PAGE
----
Now on J-Source: Who gives a damn about press freedom?; Covering the Yukon Quest; On killing investigative journalism

TORONTO, Feb. 29, 2012 /CNW/ -

CJF News: The deadline for print, broadcast and online media—large or small—to enter submissions for the Excellence in Journalism Award has been extended to Monday, March 5, 5:00 p.m. Apply now.


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FEATURES

Ethics
Press Freedom: Who gives a damn, anyway?
It's been 30 years since Section 2(b) of the Charter of Rights and Freedoms made a free press the law of the land. But, on the eve of a national conference to take stock of the state of press freedom in Canada, Ivor Shapiro sees more apathy than passion around the issue.
Link to article

Field Notes
Deadlines, dog sleds, and diving temperatures: Covering the Quest
Would you let sub-zero temperatures, intimidating contestants, and packs of dogs keep you from covering a story? A rookie reporter from Ontario, Sam Riches, learns the 'code of the North' on the trail of one of the most famous dog sledding races in the world.
Link to article

Field Notes
How I got the story: Tim Bousquet on Halifax mayor Peter Kelly and Mary Thibeault
Mary Thibeault's estate has yet to be settled more than seven years after her death, and the blame lies with the executor of her will: Halifax mayor Peter Kelly. Rhiannon Russell reports on how Tim Bousquet investigated this story for Halifax alt-weekly The Coast and effectively ended the political career of the mayor of the largest city in Atlantic Canada.
Link to article

Town Hall
It's time to kill investigative journalism
In what he calls the "post-newspaper age", Richard Mostyn, former editor of Yukon News, is worried about newspaper-style reporting. That is, the writing of good, old-fashioned, patient and tenacious journalism in an era where quick and easy news breaks 24 hours a day. That is why he says we must drop the moniker "investigative journalism" and simply call it what it should be: good journalism.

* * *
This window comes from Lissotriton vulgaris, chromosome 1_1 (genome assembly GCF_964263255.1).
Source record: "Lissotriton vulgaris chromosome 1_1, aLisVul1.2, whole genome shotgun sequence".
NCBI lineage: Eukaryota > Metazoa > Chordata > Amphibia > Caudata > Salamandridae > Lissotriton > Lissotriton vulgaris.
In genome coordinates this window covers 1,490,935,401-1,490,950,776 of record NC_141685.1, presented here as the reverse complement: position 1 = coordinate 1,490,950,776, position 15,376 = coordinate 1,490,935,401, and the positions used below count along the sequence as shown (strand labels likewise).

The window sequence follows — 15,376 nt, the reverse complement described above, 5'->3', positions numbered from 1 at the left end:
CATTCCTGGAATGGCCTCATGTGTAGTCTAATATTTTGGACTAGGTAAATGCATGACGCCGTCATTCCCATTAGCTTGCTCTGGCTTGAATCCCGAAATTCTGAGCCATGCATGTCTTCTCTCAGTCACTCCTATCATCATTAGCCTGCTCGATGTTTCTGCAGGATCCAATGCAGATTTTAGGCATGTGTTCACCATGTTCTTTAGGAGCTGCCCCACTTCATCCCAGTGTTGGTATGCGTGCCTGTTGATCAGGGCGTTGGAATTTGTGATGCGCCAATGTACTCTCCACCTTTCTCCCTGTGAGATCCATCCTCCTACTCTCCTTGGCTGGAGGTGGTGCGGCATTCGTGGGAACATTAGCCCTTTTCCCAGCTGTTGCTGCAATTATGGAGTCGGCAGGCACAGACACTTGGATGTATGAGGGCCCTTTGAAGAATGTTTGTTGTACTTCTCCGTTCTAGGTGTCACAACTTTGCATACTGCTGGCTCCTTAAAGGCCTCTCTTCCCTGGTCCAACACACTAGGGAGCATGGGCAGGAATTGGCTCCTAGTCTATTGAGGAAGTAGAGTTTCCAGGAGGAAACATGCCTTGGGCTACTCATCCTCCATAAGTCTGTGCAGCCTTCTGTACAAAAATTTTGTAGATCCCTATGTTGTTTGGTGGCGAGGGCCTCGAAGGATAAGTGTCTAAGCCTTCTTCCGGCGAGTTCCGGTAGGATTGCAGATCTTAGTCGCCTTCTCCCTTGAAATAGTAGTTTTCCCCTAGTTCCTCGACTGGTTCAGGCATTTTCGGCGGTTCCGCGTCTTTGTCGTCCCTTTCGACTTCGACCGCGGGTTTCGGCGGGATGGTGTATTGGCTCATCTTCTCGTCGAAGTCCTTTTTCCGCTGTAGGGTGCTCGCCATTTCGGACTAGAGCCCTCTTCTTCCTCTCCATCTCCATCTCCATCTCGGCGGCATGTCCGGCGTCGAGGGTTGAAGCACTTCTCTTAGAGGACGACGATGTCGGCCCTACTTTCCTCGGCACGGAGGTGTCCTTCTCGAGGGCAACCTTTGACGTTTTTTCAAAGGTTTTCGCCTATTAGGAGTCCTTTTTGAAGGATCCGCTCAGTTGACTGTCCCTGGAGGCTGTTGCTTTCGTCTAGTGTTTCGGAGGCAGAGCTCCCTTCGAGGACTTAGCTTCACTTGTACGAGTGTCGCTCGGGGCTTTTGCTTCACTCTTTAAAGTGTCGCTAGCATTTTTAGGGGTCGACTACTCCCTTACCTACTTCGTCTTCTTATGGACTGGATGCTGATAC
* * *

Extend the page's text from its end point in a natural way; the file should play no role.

Link to article

THE BIG ISSUE

A look at investigative journalism

The robo-calls scoop highlights the value of investigative journalism in today's newsrooms. Technology has brought new dilemmas, like the ethics of hacker-assisted reporting. An online discussion of the law and ethics of investigative journalism raises some interesting debates. But the basics remain the same. Solid investigative reporting is equal parts looking under rocks and looking at the stories staring us in the face, according to this interview with Julian Sher, a JournalismNet founder. Former Yukon News editor Richard Mostyn argues we should stop calling it investigative journalism, and simply call it good journalism - the way it's supposed to be done. The Canadian Centre for Investigative Reporting is doing its part to support investigative work, such as this report on substandard shelters for Haiti. Other ideas for promoting more investigation have cropped up in recent years, some more successful than others. This video interview with the Toronto Star's investigative editor suggests the simplest solution is to simply get out and do it. Visit our Investigative Journalism J-Topic to read more about this topic. 

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TOWN HALL

I don't know why this has made so many waves...the only reason we're having this discussion is because Durhamregion.com used the conversation happening on social media as their excuse as to why they published the [victim's] name. I have no doubt that in the pre-social media era, the same thing would have happened.

Reader: Sarah Millar
Article: What role does Facebook 'creeping' play in news coverage?

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